College Comp I
23 November 2015
Abram in Egypt
Abram in Egypt.
Although Abram is considered one of the biggest religious figures in
religious text, the story of Abram in Egypt showcases Abram in a completely new light. Writers
of Genesis wanted the story to be interpreted in the reader's own way something that could
surprise and intrigue a multitude of readers. Through extensive research, sources, and opinions, it
can be found that the story of Abram is meant to be what the reader makes of it. So, who was
Abram? A Hero? A man of wealth? Someone trying to ecsape death? Or someone who simply
abandoned their marriage?
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With this, readers can question
Abram as a Liar as
well. Abram lies to the Egyptians, claiming to be Sarai’s brother not her husband. “Sarai is
appropriated by no less than Pharaoh himself into a potentially adulterous relationship, and her
“brother” gains riches as well as security at the wrenching cost, of course, of his beloved wife’s
honor and companionship” (134). Being God’s prophet, lying should be the furthest of Abram’s
interests, as it is the ultimate Sin to deny the union of one’s marriage. Here, Pangle shows
readers that one can look at Abram as a Sinner, Liar, and not the Hero he was played out to be.
However, what if there was another way of looking at his time in Egypt?
Looking out for yourself. Selfishness. Interested in furthering oneself. No matter the
name, it is typically frowned upon to only be interested in one’s self. But what if it was at the
cost of your own life? Pangle’s put a twist on his previous interpretation, as readers are able to
see Abram’s point of view. What is Abram didn’t have ill intent, but instead was fearful of death
itself? “Yet Abraham himself, in the Septuagint, reports that he characterized what he was asking
his wife to do as ‘an act of justice to me’” (135). Here, readers can see things from Abram’s side.
Maybe the lying, the sinning, was all a plan to keep him alive as a husband, as the prophet.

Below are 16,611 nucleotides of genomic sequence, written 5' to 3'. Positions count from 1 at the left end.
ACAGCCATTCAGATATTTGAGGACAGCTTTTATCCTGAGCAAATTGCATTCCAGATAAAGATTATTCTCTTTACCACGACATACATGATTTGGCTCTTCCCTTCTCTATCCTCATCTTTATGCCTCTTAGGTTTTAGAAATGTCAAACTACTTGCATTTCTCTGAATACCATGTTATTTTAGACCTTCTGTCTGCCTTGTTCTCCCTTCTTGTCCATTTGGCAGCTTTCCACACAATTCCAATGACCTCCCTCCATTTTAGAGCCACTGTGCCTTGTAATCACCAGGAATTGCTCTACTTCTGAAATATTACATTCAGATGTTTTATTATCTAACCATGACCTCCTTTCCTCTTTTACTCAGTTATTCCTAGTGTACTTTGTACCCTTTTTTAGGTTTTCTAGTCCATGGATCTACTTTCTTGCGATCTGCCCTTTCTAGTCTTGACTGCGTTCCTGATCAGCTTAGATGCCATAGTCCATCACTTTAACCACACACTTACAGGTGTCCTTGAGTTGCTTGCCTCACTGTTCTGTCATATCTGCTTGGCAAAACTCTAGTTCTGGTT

Readers can further question if Abram might’ve indeed been right in committing these sins, as
God himself didn’t punish (nor congratulate) him. “and though He does not praise it, He
indicates no objection whatsoever to it” (135). Here, readers are able to question their thoughts
on Abram completely. If the Lord doesn't punish you for something, is it safe to assume
that you did nothing wrong? Was Abram in fact, a man simply trying to save his life, without
thinking about the consequences?
Interpretation (n): the action of explaining the meaning of something, an explanation or
way of explaining. Following the theme of interpretation, Karen Armstrong's,
In the Beginning:
A New Interpretation of Genesis
, encourages readers to interpret the story of Abram’s time in
own way. Armstrong illustrates Abram’s journey in Egypt, asking readers to take on
a new perspective of the story Abram’s. Armstong questions the true meaning of the writers of
Genesis how Abram’s time in Egypt was simply the story of a man enjoying the many blessing
the Egyptians had to offer, and who doesn’t like the wealth of blessings? Karen Armstrong’s,
the Beginning: A New Interpretation of Genesis
, shows readers that the story of Abram in Egypt
could be interpreted in a multitude of ways.
Beginning with a summary of Abram’s time in Egypt, Armstrong stresses the importance
of interpretation. As there were two other versions of Genesis, scholars like E tried to find